Press and News Bringing better seeds to indigenous farmers in Vietnam’s Northern highlands

Hmong farmers learn to differentiate high quality seeds. Credit: Alliance of Bioversity International and CIAT/Trong Chinh.

How can increased access to, and use of, high-quality seed translate into enhanced nutrition and income security for ethnic minority communities? A new research project in Vietnam’s Northern highlands aims to answer that question.

“When buying vegetable seeds from local seed shops, I cannot tell the difference between good quality seeds and poor ones,” says Giang Thi Mua, a 30-year old farmer living in Vietnam’s Lao Cai province. “Sometimes they germinate well, sometimes they don’t.”

Like other farmers in her village, Mua grows vegetables at her home garden for the family to eat, and she sells the excess at local markets for extra income. Indigenous vegetable varieties, like H’mong mustard, and common crops from other countries, like French bean, are familiar to her. However, she only knows a little about the nutrient-rich characteristics of these varieties and has not fully realized their potential to generate more income.

A consortium of international and national organizations led by the Alliance of Bioversity International and CIAT is supporting ethnic minority farmers like Mua in mountainous Northern Vietnam to access better quality seed by testing management practices on farms together with farmers and through novel value-chain arrangements. This may include testing new varieties or seed storage techniques, and linking farmers with new markets.

Improving nutrition and income through quality seeds

The seeds that local ethnic farmers like Mua use often lack desirable uniformity, health and physiological traits such as disease or drought resistance and micro-nutrient density. Phuong Nguyen, a Ph.D. student from Wageningen University & Research, one of the partners in the consortium, explains, “It is not only local farmers’ knowledge and skills that are relevant to preserve better seeds, but also other factors like severe weather conditions and a limited budget for seed storage facilities that pose many difficulties.”

The project “Integrated vegetable seed systems development in ethnic minority communities in Northern Vietnam for enhanced nutrition and income security” is being led by the Alliance, in collaboration with Wageningen University & Research, the Fruit and Vegetable Research Institute (FAVRI), Tan Loc Phat Seeds Company Ltd and several local organizations, and implemented with funding from the Dutch Research Council, under the Netherlands – CGIAR research programme from April 2019 to June 2022.

The aim is to understand how cultivating high-quality seed can translate into enhanced nutrition and income security among ethnic minority communities.

“As a research organization, we are contributing to this goal by bringing our technical expertise in vegetable seed production and value chain to the fields”, says Dr. Hanh Ngo, Head of Department of Vegetables and Spicy Crops of FAVRI. “We hope that ethnic minority farmers will adopt good practices in selecting, growing and saving seeds, especially those available within their communities, and be able to sell quality seeds and vegetables.”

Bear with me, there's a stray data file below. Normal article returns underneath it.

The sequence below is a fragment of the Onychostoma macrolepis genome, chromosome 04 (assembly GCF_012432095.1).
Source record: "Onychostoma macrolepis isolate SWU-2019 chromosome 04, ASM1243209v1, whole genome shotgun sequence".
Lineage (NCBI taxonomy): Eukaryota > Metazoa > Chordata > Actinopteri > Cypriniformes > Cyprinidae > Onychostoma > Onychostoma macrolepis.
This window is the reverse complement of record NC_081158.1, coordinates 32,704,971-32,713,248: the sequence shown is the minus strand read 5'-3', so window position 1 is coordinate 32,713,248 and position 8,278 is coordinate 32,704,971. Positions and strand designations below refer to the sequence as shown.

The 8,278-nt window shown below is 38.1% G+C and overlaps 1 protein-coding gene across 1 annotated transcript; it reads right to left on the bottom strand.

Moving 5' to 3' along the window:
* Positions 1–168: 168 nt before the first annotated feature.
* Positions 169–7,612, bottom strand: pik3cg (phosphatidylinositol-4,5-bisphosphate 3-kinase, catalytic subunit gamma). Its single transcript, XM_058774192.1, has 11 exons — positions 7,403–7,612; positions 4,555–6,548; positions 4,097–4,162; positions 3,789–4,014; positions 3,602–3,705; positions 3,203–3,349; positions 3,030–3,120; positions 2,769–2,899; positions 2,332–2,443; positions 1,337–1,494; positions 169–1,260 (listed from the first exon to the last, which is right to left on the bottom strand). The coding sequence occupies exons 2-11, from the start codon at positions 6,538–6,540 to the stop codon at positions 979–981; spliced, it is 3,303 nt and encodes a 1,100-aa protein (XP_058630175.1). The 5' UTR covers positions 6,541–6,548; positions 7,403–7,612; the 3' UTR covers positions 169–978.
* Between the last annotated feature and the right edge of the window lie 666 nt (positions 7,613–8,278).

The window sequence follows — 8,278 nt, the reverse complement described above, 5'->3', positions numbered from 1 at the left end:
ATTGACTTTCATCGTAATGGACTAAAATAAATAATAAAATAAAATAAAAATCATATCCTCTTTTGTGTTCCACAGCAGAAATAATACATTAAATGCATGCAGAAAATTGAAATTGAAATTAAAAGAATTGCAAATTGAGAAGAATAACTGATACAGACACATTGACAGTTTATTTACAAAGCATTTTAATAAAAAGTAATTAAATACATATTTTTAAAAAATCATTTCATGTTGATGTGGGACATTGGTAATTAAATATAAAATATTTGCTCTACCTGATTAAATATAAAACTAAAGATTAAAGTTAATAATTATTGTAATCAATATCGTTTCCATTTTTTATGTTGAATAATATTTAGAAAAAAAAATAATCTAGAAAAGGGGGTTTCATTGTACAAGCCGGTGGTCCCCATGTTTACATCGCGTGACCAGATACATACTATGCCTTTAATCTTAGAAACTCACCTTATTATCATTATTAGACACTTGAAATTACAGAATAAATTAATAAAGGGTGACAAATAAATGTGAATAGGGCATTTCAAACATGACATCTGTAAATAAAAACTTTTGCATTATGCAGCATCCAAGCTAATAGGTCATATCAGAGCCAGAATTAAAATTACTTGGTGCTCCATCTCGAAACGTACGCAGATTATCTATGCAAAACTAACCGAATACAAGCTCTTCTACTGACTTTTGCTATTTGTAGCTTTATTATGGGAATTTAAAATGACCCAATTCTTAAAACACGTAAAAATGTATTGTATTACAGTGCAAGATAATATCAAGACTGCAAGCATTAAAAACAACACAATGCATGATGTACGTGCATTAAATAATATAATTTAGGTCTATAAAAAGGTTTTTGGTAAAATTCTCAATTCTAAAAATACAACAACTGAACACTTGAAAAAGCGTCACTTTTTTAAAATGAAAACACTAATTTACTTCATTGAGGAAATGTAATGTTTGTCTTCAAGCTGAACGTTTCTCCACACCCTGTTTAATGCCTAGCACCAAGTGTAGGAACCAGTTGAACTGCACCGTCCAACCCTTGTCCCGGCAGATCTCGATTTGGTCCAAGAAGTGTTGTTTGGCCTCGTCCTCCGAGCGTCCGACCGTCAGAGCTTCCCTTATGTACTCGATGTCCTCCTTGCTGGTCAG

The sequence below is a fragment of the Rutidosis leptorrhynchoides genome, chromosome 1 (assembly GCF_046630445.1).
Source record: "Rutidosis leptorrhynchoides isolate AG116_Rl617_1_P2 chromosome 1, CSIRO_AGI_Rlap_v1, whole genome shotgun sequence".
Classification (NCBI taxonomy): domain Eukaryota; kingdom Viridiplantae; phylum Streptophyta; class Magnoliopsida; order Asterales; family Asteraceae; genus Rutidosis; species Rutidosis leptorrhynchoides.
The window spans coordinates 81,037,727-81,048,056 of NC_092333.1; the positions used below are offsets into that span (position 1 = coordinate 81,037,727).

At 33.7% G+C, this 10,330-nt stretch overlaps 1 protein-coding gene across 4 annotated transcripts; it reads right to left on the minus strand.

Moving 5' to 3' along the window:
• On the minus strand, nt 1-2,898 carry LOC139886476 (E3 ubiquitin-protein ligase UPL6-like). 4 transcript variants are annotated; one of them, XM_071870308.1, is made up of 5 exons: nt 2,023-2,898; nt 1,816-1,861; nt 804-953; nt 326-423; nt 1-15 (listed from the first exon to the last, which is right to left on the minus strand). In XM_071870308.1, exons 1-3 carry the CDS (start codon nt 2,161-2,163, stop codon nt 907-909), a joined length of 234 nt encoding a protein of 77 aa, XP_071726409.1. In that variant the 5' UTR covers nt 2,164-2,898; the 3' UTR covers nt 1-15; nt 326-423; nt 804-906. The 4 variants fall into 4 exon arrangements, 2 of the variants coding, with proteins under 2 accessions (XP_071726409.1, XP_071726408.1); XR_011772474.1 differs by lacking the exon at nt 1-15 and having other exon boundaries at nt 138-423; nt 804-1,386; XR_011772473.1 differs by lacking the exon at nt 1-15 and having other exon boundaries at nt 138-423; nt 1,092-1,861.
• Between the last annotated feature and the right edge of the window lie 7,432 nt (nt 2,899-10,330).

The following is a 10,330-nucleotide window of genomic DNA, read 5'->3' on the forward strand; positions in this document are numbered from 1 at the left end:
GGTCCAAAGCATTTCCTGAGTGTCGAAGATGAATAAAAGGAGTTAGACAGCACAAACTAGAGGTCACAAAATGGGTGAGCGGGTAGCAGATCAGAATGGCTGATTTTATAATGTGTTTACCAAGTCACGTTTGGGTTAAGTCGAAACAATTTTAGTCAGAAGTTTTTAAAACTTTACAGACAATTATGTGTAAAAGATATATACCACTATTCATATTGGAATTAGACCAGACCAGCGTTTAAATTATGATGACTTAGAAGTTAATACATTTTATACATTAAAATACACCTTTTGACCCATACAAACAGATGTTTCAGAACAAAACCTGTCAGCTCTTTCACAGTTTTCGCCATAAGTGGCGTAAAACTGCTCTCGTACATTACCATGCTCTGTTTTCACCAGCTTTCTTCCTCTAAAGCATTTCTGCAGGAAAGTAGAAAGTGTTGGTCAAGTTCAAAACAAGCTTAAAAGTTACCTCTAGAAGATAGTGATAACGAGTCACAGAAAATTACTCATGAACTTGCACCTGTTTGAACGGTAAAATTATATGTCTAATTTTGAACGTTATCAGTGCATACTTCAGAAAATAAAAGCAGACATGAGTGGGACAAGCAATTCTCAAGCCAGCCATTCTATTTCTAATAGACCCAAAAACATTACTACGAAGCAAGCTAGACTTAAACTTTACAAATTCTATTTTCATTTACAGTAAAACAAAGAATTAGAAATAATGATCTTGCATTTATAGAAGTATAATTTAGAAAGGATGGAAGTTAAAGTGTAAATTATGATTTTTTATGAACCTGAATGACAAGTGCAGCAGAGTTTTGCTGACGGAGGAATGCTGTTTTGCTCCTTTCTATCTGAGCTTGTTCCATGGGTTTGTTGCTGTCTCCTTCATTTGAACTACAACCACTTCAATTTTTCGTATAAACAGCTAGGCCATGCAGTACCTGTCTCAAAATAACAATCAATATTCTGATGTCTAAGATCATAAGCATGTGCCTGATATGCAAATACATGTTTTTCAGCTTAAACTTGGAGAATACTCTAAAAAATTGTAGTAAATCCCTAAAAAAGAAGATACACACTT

Working with farmers to learn new techniques and skills

Partners are working together with two ethnic minorities in Lao Cai province – H’mong and Dao vegetable farmers – to research improved methods for the production and preservation of seeds of vegetables which fill important local dietary gaps, including H’mong mustard, pumpkin, French bean, flowering kohlrabi and flowering cabbage. Dao vegetable farmers are also being equipped with knowledge and skills needed to produce and market quality seeds for those vegetables, to improve their income.

Similar efforts are planned among Thai ethnic communities in Son La province, focusing on nutrition and encouraging commercial vegetable production for income generation.

Hmong farmers learn to differentiate high quality seeds. Credit: Alliance of Bioversity International and CIAT/Trong Chinh.

Improved access to quality seeds, either through new high quality varieties or farmer-saved seeds will play a key role in this work. Alliance researcher Huong Pham, says the focus on enhancing seed production capacities for farmers makes this project different.

“I have worked in commercial vegetable projects before, but never in a project on seed systems. This is interesting as we are helping ethnic minority farmers gain greater autonomy in seed production, but also challenging farmers as seed production is not easy at all. It requires a high level of precision and investment of time and effort from local farmers,” says Huong.

While improving access to high quality seeds, project researchers will also investigate the impact of improved seed access on nutrition security, household food and seed sourcing. Almost 600 ethnic minority households from 36 villages will participate in a nutrition and production training and will be provided with vegetable seeds. After these activities, the impact of training and seed provision on household vegetable diversity, seed and food access, and dietary diversity will be evaluated.

By piloting enhanced seed access through upgraded production and value chains, and conducting research on the linkage between seed assess and nutrition security, the Alliance and partners hope to gain a better understanding of trade-offs in the seed systems in Vietnam’s Northern highlands. This is essential in the design of highly adapted research for the benefit of local communities and will inform the policy debate steering Southeast Asian seed governance.

This article was first printed in VN Economy. For more information about the project, please contact: Kees Swaans ([email protected]) or Pham Thi Mai Huong ([email protected]).